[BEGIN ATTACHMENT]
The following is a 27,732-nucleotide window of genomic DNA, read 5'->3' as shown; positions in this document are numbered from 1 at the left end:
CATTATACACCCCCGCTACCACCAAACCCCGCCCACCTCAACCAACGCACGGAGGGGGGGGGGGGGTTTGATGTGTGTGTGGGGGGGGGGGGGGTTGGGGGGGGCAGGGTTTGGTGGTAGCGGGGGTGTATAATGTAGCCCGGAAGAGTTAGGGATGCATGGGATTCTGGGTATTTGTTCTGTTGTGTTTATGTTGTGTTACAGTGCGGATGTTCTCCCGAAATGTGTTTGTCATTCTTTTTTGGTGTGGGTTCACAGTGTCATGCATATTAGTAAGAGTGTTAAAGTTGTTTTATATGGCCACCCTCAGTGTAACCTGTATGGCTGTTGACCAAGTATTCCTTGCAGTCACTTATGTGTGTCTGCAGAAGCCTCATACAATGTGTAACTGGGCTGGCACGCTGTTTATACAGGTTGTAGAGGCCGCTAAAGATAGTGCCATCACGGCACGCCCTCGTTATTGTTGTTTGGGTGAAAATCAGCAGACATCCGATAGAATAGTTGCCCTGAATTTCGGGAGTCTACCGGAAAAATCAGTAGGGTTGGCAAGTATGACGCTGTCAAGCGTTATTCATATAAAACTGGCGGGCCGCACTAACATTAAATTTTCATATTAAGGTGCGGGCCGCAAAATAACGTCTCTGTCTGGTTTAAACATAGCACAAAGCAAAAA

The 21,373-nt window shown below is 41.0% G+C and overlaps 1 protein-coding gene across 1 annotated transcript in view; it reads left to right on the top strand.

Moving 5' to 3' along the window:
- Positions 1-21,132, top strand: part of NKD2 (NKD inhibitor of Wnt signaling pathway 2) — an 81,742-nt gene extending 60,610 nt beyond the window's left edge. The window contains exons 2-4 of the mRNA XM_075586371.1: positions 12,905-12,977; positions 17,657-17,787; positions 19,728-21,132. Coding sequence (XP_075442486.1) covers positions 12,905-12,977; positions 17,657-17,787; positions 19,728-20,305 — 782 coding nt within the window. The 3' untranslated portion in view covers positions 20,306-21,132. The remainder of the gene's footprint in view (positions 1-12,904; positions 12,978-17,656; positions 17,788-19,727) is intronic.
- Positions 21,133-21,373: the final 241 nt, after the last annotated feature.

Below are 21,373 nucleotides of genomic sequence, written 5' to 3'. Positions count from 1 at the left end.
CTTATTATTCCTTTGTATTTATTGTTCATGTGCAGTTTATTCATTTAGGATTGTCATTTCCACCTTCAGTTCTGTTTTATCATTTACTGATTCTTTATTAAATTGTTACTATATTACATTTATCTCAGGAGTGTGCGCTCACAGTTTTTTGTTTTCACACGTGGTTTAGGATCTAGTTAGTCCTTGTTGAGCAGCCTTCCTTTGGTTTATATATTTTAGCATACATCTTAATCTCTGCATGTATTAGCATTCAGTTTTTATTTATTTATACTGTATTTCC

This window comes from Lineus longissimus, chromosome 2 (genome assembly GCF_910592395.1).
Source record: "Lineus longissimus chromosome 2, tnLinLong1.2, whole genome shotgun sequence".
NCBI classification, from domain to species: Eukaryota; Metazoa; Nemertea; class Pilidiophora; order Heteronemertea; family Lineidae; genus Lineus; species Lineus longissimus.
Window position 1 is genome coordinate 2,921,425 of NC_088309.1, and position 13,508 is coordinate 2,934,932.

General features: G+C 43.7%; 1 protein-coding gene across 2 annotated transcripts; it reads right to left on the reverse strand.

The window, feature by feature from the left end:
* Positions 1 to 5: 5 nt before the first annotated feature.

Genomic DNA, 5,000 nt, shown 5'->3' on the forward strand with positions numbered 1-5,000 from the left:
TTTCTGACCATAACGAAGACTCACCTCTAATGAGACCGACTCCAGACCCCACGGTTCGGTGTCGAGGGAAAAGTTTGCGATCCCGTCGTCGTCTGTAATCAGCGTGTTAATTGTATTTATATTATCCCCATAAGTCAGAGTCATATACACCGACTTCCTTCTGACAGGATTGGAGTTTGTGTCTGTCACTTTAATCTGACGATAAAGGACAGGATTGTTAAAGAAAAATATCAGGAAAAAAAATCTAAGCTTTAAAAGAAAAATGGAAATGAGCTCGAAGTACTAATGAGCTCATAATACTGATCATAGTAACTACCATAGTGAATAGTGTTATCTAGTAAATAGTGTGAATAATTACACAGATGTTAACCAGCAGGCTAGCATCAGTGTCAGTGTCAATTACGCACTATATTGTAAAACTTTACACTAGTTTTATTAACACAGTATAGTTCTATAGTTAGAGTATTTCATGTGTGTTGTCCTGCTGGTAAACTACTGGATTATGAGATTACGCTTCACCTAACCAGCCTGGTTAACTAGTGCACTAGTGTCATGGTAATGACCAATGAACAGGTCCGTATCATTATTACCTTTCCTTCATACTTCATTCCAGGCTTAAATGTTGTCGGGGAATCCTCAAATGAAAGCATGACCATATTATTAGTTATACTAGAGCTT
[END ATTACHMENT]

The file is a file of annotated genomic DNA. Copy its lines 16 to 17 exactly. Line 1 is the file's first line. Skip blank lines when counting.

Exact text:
Genomic DNA, 5,000 nt, shown 5'->3' on the forward strand with positions numbered 1-5,000 from the left:
TTTCTGACCATAACGAAGACTCACCTCTAATGAGACCGACTCCAGACCCCACGGTTCGGTGTCGAGGGAAAAGTTTGCGATCCCGTCGTCGTCTGTAATCAGCGTGTTAATTGTATTTATATTATCCCCATAAGTCAGAGTCATATACACCGACTTCCTTCTGACAGGATTGGAGTTTGTGTCTGTCACTTTAATCTGACGATAAAGGACAGGATTGTTAAAGAAAAATATCAGGAAAAAAAATCTAAGCTTTAAAAGAAAAATGGAAATGAGCTCGAAGTACTAATGAGCTCATAATACTGATCATAGTAACTACCATAGTGAATAGTGTTATCTAGTAAATAGTGTGAATAATTACACAGATGTTAACCAGCAGGCTAGCATCAGTGTCAGTGTCAATTACGCACTATATTGTAAAACTTTACACTAGTTTTATTAACACAGTATAGTTCTATAGTTAGAGTATTTCATGTGTGTTGTCCTGCTGGTAAACTACTGGATTATGAGATTACGCTTCACCTAACCAGCCTGGTTAACTAGTGCACTAGTGTCATGGTAATGACCAATGAACAGGTCCGTATCATTATTACCTTTCCTTCATACTTCATTCCAGGCTTAAATGTTGTCGGGGAATCCTCAAATGAAAGCATGACCATATTATTAGTTATACTAGAGCTT